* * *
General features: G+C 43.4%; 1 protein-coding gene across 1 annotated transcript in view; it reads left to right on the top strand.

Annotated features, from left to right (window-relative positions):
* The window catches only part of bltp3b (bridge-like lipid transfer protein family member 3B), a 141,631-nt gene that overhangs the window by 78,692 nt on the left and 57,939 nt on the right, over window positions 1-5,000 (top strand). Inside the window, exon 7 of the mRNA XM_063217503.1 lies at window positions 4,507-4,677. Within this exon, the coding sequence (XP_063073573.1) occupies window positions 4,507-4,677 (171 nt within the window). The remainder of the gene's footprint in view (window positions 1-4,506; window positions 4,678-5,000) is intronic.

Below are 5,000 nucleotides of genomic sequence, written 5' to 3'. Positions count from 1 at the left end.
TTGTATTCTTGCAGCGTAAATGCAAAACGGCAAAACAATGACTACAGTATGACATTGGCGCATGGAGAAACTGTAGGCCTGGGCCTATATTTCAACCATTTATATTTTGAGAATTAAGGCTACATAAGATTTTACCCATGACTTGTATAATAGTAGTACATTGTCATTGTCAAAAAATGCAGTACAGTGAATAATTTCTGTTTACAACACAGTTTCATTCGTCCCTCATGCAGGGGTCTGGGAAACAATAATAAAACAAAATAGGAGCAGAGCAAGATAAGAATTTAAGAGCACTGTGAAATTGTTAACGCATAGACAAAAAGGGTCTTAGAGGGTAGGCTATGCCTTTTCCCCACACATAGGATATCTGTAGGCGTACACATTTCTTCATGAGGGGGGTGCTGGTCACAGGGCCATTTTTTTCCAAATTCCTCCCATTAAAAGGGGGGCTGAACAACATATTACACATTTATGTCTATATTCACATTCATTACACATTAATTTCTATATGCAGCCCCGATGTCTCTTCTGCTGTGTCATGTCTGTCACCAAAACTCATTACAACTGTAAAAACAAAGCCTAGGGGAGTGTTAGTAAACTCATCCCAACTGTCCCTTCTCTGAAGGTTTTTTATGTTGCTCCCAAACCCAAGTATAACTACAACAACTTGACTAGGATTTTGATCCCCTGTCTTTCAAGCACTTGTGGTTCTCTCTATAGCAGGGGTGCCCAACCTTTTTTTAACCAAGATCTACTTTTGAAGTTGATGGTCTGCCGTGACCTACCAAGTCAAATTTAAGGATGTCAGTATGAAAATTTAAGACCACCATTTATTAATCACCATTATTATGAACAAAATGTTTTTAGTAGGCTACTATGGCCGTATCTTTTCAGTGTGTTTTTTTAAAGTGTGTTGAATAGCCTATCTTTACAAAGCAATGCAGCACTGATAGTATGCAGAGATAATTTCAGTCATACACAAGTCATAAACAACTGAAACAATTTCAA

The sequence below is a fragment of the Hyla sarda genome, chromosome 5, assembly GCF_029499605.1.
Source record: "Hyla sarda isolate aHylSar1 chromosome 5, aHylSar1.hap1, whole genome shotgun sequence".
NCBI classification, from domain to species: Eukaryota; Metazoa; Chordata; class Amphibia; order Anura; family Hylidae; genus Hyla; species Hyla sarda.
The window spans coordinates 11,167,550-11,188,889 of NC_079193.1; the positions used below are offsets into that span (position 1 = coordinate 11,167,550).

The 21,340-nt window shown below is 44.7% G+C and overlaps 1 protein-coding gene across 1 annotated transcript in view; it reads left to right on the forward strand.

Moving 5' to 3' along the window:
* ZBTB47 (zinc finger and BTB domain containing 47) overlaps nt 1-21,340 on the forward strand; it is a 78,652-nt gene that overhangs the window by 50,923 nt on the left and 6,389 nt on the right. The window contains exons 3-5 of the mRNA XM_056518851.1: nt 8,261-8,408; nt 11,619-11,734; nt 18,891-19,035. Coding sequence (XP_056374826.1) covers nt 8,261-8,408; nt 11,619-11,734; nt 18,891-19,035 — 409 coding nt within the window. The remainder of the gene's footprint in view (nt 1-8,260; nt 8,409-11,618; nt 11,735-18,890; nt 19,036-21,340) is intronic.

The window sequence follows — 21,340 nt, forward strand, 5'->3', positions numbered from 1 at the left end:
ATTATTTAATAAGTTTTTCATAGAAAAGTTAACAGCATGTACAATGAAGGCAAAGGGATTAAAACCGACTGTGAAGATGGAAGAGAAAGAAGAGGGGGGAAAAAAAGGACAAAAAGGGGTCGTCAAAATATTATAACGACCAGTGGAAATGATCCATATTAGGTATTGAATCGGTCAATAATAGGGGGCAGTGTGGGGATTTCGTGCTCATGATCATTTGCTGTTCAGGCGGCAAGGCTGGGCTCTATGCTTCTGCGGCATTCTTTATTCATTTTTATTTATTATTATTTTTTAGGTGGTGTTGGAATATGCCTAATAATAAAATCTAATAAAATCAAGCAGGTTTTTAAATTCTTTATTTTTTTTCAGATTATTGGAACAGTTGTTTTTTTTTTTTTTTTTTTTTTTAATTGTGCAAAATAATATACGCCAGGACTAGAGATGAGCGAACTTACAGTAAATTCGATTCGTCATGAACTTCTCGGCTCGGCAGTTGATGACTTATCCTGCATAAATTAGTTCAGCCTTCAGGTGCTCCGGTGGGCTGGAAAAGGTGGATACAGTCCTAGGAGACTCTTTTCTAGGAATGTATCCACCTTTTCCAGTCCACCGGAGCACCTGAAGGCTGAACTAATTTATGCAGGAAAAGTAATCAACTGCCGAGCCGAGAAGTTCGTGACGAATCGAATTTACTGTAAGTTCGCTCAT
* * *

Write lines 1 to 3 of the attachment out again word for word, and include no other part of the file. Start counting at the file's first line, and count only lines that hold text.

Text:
General features: G+C 43.4%; 1 protein-coding gene across 1 annotated transcript in view; it reads left to right on the top strand.

Annotated features, from left to right (window-relative positions):
* The window catches only part of bltp3b (bridge-like lipid transfer protein family member 3B), a 141,631-nt gene that overhangs the window by 78,692 nt on the left and 57,939 nt on the right, over window positions 1-5,000 (top strand). Inside the window, exon 7 of the mRNA XM_063217503.1 lies at window positions 4,507-4,677. Within this exon, the coding sequence (XP_063073573.1) occupies window positions 4,507-4,677 (171 nt within the window). The remainder of the gene's footprint in view (window positions 1-4,506; window positions 4,678-5,000) is intronic.